Newark leaders are speaking out against the state’s plans to build a youth development center in the Brick City.
The existing youth prisons in the state will be closed and replaced by smaller youth development centers as a rehabilitation alternative to incarceration on regional sites. This will allow young people to be close to their families and communities. Prison would be retained as an alternative only for those at high risk.
Last year, Gov. Phil Murphy signed an executive order establishing the Task Force for the Continued Transformation of Youth Justice aimed at reviewing policies and evaluating New Jersey’s juvenile justice system. Officials said out of the 222 youth who are incarcerated in the state’s three youth prisons just 13 are white, despite research that shows Black and white youth have similar rates of offending.
The most controversial facilities are the New Jersey Training School for Boys, known as Jamesburg, and the Female Secure Care and Intake Facility, known as Hayes. Last summer, The New Jersey Institute for Social Justice, along with several other organizations, said the facilities should be replaced with community-based programs with wrap-around services.
“I support the closing of youth prisons,” Newark Mayor Ras J. Baraka said. “Racial disparities in incarceration reflect the systemic racism facing New Jersey’s Black and Latino youth. A Black or Latino child in our state is much more likely to be detained or incarcerated than a white child, even though research shows that Black, Latino, and white kids commit most offenses at similar rates. A new youth prison in Newark is simply not happening.”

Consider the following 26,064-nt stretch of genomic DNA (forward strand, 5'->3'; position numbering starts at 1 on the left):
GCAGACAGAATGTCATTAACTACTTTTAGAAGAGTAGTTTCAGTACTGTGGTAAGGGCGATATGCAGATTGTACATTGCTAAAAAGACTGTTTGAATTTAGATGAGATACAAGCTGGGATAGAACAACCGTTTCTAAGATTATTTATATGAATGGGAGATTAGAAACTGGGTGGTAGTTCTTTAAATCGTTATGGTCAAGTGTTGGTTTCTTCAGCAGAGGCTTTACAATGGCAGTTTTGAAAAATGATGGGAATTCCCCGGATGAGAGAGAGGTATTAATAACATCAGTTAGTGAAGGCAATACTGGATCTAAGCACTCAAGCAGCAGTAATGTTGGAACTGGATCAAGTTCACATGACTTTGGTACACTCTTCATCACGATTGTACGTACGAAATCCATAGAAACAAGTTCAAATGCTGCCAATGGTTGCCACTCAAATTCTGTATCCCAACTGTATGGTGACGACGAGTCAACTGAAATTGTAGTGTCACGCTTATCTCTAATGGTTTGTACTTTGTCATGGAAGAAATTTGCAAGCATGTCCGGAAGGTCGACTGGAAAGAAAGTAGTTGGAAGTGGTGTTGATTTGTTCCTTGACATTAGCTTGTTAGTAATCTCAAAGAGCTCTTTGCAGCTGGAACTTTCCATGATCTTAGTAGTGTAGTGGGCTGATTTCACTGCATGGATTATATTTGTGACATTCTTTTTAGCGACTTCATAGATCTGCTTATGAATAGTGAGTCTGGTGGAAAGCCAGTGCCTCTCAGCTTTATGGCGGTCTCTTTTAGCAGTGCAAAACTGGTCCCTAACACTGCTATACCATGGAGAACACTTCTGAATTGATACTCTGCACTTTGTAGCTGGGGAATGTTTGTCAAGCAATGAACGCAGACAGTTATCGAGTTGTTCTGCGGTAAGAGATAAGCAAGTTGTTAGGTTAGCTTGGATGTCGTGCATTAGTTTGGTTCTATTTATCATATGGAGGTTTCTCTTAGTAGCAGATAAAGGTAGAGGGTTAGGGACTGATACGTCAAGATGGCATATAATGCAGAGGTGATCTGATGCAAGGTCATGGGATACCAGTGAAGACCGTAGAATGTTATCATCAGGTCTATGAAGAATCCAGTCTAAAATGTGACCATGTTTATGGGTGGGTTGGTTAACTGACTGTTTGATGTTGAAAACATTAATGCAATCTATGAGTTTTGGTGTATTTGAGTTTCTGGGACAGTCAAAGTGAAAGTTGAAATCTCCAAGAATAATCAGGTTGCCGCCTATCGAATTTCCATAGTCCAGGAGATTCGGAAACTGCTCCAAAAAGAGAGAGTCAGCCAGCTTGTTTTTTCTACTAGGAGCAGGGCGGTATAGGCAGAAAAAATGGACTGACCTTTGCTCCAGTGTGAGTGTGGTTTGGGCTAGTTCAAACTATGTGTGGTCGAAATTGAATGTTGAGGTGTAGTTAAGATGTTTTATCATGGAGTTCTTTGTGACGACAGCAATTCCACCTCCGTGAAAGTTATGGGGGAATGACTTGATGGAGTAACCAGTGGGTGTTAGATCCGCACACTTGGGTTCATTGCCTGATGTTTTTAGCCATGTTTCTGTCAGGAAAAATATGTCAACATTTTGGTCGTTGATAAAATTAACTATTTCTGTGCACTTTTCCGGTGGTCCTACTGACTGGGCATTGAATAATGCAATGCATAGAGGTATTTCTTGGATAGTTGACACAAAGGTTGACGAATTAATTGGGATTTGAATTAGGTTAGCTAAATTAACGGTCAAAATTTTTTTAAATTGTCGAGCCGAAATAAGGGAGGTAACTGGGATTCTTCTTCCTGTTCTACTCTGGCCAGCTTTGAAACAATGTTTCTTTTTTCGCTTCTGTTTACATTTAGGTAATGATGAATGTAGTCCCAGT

City Council members are also opposed to the new youth facility.
The United Black Agenda Group, composed of several organizations including the New Jersey Institute for Social Justice, Salvation and Social Justice and the NAACP, recently sent a letter to Murphy opposing plans to construct a new youth prison in Newark and urging him to stop plans to build any new youth prisons.
“We oppose New Jersey’s plan to build a new youth prison in Newark on an environmentally compromised site near West Side High School, KIPP Rise Academy, and Speedway Academies without any community input,”the groups stated. “New Jersey does not need any more youth prison beds. Our state has 11 non-secure youth residential community homes, and these facilities are at less than half capacity.”
In response to the concerns, Murphy’s office released a statement that he wants youth in the juvenile justice system to be close to their homes, families and social services.
“Governor Murphy believes deeply in transforming our juvenile justice system to prioritize treatment, rehabilitation, and positive reinforcement for young people,” said Deputy Press Secretary Alexandra Altman.